Much of the Board discussion centered on the race and ethnicity of students identified as needing special education resources, the allocation of those resources by race and ethnicity and the comparative academic progress of white, Latinx and black students in special education. The dual concerns seemed to be that white parents of students in special education are demanding too many services for their children – “opportunity hoarding” – and parents of black and Latinx students may have been coerced in the IEP process into allowing their children to be placed inappropriately into special education – being “misidentified.”.
Board President Suni Kartha said, “I know that the Baord for some time has been asking for an analysis like this specially looking at our special education information with a racial lens. It’s difficult information for us to see but it’s important for us to see, and I think it’s really important for our whole community. I truly hope that our entire community really looks at this information.”
Board Vice President Anya Tanyavutti said, “I would agree that this information applies to every single one of us. It is not just about how our children with IEPs are experiencing school, but about how all our children are experiencing school, and we know how kids are treated differently racially and know they’re treated differently when they have disabilities.
“This is really important for all of us to understand and name and acknowledge the problem so we can figure out what we need to do to change and create and more equitable environment.”
Seeing the data this way, she said “cuts and it hurts in a new way. Thank you for helping us take an honest look [at special education] as a District and as a community.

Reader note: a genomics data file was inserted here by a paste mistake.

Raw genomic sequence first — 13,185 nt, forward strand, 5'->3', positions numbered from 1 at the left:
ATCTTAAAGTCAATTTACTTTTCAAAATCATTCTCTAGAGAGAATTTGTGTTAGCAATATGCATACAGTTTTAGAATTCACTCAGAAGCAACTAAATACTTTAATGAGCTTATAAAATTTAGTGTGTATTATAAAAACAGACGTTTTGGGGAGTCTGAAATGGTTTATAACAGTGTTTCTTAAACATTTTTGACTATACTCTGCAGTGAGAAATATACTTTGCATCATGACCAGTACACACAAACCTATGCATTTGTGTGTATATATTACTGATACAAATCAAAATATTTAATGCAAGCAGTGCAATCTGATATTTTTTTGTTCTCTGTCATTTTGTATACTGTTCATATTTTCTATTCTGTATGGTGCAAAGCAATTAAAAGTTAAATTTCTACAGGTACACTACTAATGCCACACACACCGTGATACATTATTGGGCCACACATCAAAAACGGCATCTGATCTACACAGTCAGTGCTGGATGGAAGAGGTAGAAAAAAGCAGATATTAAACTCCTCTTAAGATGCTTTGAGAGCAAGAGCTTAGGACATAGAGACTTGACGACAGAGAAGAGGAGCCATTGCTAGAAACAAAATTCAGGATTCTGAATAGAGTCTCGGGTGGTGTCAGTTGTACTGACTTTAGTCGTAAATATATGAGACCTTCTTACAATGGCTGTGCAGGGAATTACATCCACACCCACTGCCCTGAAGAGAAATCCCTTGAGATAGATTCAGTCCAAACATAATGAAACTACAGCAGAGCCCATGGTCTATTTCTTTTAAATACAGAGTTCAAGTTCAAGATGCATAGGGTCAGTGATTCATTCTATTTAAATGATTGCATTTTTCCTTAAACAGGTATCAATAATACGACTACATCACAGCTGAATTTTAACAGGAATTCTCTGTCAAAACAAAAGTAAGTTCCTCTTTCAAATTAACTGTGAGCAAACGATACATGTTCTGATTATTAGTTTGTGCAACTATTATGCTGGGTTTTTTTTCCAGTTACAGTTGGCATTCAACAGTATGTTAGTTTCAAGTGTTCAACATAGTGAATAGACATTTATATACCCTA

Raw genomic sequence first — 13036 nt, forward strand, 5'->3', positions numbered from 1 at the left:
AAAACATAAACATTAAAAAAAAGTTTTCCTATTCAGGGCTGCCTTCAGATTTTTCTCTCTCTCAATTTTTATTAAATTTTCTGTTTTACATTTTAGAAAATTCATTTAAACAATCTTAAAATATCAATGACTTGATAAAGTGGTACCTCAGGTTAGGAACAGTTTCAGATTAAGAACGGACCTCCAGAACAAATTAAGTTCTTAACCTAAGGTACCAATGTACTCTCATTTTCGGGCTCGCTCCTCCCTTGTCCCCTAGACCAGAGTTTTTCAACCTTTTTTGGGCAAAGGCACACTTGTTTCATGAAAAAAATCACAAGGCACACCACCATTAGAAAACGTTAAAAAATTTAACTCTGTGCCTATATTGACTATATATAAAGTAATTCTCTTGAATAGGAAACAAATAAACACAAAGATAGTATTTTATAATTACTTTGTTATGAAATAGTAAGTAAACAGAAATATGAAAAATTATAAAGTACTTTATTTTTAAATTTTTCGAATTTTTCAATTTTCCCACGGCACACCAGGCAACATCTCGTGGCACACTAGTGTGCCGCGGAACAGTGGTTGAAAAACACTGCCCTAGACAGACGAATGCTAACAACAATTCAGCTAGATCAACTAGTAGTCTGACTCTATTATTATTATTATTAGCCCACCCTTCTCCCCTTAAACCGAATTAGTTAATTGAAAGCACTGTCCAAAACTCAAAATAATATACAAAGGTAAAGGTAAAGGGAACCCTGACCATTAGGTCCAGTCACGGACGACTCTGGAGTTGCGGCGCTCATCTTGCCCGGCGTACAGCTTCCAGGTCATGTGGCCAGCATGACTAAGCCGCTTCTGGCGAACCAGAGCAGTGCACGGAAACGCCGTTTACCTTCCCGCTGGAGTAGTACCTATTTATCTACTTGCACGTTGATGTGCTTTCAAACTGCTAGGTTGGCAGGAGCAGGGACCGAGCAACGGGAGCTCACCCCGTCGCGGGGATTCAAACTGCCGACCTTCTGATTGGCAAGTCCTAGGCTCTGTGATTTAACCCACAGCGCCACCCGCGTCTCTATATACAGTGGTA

“One thing I think you made out very clearly is the intersecting systems that lead to the over-representation of black and brown children in need of special services simply for existing, possibly culturally or linguistically, the way they deserve to exist and show up without judgment and I appreciate your naming the systematic responsibility for that.
“The hostility toward and neglect of black children and families indicates a faith in white children’s potential to learn and a lack of faith in black and brown children’s ability and potential to learn. … So what’s the plan to close that opportunity gap and allow everyone to trust that when they engage in this system with us that they’re not going to be dehumanized?”
Dr. DeCristofaro said she had “heard the term ‘opportunity hoarding’ a number of times at District 65, and I do see it as something that is real.
“I don’t know that I have all the answers, but I can share that we are looking at this from a couple of different lenses: understanding there’s got to be some radical shift for all our educators and our parents and part of that I’m hoping will be come through … and seeing the data and recognizing that we really need to [revisit] how we’re seeing students.
“The ongoing equity work and conversations that we’re having make it seem we’re prioritizing resources where they need to go and not to the families that are asking for more, more, more.